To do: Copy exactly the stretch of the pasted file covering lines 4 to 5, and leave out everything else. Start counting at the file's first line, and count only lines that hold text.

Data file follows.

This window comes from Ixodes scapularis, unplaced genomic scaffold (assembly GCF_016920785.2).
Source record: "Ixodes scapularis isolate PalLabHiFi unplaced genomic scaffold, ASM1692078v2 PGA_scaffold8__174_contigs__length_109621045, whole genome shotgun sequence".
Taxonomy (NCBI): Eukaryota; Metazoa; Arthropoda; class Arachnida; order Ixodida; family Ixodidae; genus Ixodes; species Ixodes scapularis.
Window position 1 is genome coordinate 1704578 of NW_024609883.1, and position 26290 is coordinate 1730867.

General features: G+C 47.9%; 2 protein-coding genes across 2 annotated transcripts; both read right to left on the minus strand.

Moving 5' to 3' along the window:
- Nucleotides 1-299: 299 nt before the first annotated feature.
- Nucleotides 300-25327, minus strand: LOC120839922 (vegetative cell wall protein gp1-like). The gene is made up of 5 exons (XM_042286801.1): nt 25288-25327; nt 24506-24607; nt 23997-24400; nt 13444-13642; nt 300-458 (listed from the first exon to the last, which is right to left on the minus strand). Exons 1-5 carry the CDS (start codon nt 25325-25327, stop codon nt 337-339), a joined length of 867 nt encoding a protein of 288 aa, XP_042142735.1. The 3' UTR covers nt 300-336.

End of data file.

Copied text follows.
Window position 1 is genome coordinate 1704578 of NW_024609883.1, and position 26290 is coordinate 1730867.

General features: G+C 47.9%; 2 protein-coding genes across 2 annotated transcripts; both read right to left on the minus strand.